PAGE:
Kids, we're weird

           I think as a parent there is never a good time to plan serious conversations. You can try, but the lack of comfort level always seems to get in the way. That’s why I like to let the deep conversations happen spontaneously, when the right questions are asked and I least expect it. Because of this sudden onset of monumental circumstance, I feel as if my thoughts flow unscripted and more freely from my heart.
            Also, like I sometimes do on these very pages, I let my babble take over and try to throw in large words to make myself sound more intelligent than I really am.
            But being a truthful parent is a pretty important thing, and when certain topics arise, I feel it is vital to clarify and expound in great detail the answers to the questions our children ask. So when one night while we were all getting ready for bed and I heard one of them ask me, “are we weird?”
            Yes. We are.
            From there it was a launch pad into one of the aforementioned conversations that I couldn’t have planned, but the universe dropped right into my hands. It was bedtime and we were having a sleepover, so I had a completely captive audience to enlighten. It went something like this…
“Kids, I am going to break to you some fairly earth-shattering news. The life that you have grown to know and find comfort in is actually pretty weird. What we have raised you to believe is normal is actually not. But it’s really okay, because everyone you know out there is just as weird as you are, but they all think they are totally normal. It’s what makes this world such a wonderful place.”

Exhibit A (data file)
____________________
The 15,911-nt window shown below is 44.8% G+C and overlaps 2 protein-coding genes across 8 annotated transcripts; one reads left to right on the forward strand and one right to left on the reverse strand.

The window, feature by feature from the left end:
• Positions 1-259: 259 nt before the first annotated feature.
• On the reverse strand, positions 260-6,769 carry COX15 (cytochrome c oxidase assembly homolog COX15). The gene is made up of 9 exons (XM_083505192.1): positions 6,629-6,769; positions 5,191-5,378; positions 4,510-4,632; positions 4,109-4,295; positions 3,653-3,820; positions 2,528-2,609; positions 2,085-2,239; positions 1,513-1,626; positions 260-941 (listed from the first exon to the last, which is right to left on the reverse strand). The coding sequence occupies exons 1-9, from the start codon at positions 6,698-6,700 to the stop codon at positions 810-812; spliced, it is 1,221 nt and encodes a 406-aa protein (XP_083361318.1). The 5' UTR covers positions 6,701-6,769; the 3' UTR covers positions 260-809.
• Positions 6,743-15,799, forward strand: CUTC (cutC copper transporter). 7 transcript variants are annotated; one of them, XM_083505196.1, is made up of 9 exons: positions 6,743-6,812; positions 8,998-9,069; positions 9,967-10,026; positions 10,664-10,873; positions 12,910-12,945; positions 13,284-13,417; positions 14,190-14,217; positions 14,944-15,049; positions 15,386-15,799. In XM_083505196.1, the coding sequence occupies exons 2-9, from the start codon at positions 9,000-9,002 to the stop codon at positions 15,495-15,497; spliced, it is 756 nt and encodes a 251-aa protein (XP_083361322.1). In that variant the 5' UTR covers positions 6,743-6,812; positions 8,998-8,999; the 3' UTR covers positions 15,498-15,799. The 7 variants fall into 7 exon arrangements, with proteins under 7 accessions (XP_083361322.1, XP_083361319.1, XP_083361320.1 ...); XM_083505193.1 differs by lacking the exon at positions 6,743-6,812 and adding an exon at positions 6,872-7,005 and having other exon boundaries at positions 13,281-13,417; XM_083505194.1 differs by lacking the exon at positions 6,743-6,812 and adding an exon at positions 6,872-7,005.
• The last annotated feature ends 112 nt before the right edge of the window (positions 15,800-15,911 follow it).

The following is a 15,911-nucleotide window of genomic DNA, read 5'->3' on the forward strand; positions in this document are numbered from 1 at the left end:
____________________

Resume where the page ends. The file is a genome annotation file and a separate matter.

Of course they didn’t really understand at first what I was talking about, but then I broke to them some rather awful news. “For example, no one else puts salt on their toast.”
            They were astounded. Their entire lives they have watched me and learned how to put bread in the toaster, slather it with butter, and sprinkle it with salt and sometimes pepper. It’s the only way they know to eat toast, and when I told them that unless there was another mom out there who craved salt during pregnancy as much as I did and never let go of those bad habits, chances are they are the only one of their friends who does such a strange thing.
            “And that’s only the beginning. Not everyone else leaves butter on the counter or smashes eggs at Easter or listens to bluegrass every Sunday morning.”

            And with that, I sent them to sleep, flabbergasted but hopefully perfectly content knowing that being weird is sometimes a very good thing indeed.

Originally written 3.6.16


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